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Minorities are majority for judgeship

When teenagers walk into a courtroom, chances are they're gazing up at the equivalent of a Utah mountainside: a high, chilly wall, completely white.

But if Yvette Donosso Diaz's hopes are fulfilled, the monochromatic nature of Utah's judiciary could see a shot of color this spring. Diaz, president of the Utah Minority Bar Association, says 40 percent of the people in the youth corrections system are minorities. Yet the of the state's 17 juvenile court judges, only one is a minority: 3rd District's Andrew Valdez.

If juvenile court proceedings weren't scary enough already, having a judge who comes from an entirely different world can make matters worse, said Diaz. So the field of finalists for a vacant judgeship in 3rd District juvenile court bodes well. The finalists are Summit County attorney Robert Adkins and 3rd District court commissioner Susan C. Bradford, both of whom are white; Christopher Dane Nolan, a Mexican-American deputy district attorney; Janise K. Macanas, a Pacific Islander who works in the Utah Attorney General's Office; and Augustus Chin, an Asian American Salt Lake City prosecutor.

Gov. Mike Leavitt will interview the candidates over the next month, and no one expects him to appoint a judge based solely on ethnicity. "We respect whatever decision the governor makes," said Diaz, though she didn't hide her hope that Leavitt will keep in mind the need to, as she calls it, "diversify the bench."

The governor recently appointed four people of color to the judicial nominating committees, Diaz said. The committees choose finalists for vacant judgeships. Now, she added, young people of color need judges who understand their backgrounds.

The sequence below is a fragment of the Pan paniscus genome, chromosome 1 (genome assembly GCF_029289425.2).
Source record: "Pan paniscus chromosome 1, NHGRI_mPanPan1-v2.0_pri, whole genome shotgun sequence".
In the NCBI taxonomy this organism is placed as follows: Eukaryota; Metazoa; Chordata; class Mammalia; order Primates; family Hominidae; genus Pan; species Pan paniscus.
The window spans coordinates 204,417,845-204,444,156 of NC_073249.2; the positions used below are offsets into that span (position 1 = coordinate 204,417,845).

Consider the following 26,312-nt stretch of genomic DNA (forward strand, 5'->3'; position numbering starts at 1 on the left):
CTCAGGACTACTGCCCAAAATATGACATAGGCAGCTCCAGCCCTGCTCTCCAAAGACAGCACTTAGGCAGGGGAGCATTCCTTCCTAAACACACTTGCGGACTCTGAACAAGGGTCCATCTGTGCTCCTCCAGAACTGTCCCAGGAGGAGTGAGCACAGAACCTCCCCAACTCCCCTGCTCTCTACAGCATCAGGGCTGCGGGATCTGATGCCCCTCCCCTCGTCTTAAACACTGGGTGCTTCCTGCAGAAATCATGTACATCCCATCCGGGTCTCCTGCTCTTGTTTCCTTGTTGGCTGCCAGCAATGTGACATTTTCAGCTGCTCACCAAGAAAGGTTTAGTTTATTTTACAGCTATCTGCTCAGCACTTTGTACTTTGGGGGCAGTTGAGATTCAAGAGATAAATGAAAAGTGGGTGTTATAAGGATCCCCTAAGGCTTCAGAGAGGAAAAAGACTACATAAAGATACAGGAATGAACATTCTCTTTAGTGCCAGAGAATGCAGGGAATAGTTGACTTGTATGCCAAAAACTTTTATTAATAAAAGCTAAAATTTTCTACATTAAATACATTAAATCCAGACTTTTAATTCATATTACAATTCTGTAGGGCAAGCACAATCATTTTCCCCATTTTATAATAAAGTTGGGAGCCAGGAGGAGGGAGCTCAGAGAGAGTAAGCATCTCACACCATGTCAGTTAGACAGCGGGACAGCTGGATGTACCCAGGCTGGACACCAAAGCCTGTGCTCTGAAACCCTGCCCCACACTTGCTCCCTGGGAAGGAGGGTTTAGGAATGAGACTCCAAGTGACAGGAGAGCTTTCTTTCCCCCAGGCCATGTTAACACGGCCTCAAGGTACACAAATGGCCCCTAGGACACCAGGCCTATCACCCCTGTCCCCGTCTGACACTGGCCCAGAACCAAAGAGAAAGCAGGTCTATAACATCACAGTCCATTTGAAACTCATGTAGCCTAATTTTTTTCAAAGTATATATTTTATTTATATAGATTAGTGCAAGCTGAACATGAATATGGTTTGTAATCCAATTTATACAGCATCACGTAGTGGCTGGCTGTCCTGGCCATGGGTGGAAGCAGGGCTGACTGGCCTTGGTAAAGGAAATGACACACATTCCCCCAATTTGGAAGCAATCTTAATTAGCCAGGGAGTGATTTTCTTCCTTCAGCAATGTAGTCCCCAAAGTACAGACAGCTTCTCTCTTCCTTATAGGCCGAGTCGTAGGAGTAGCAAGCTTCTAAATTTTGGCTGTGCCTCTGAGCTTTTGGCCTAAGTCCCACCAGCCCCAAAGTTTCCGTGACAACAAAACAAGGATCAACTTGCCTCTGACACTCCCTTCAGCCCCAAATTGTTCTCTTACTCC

"The population in Utah is changing," Diaz said. Yet "the judges are white, the prosecutors are white," and nonwhite people facing the court wonder how well they're communicating with each other. "It's not that the system is unfair. But to many people, it's a foreign system, with no one there they can relate to."

"The white judges are very fair," emphasized Tupakk Renteria, a Hispanic attorney who practices in juvenile court. But if an African American, Latino, Polynesian or American Indian family looks up at the officials and "they see that everyone is white, they may wonder, 'Is the system stacked against me?' " It's an issue of perception and reflection.

Appointing a minority judge is "not a method to correct unfairness or impartiality on the bench," added Trystan Smith, a Salt Lake-based attorney. "In a democracy, all people are represented, and the judiciary is no different. If the judges and lawyers are not reflective of the communities they serve, then the people are not being served."

A judge who belongs to a community of color, Diaz said, "could bring a fresh perspective to the bench, which will benefit everyone." A minority judge could, as Valdez has done, serve as a role model for young people.

In recent years, many more minority attorneys have come to practice on the Wasatch Front, added Smith, an African American who graduated from the University of Utah's law school. "There has been a concerted effort by the U. and by the Y. (Brigham Young University) to recruit minority students and to encourage them to stay in this community. We're seeing the results of that now."

All five of the finalists are well-qualified for the 3rd District juvenile court judgeship, Diaz and Renteria agree. They hope, however, that the governor's selection in early April will reflect Utah's ethnic diversity.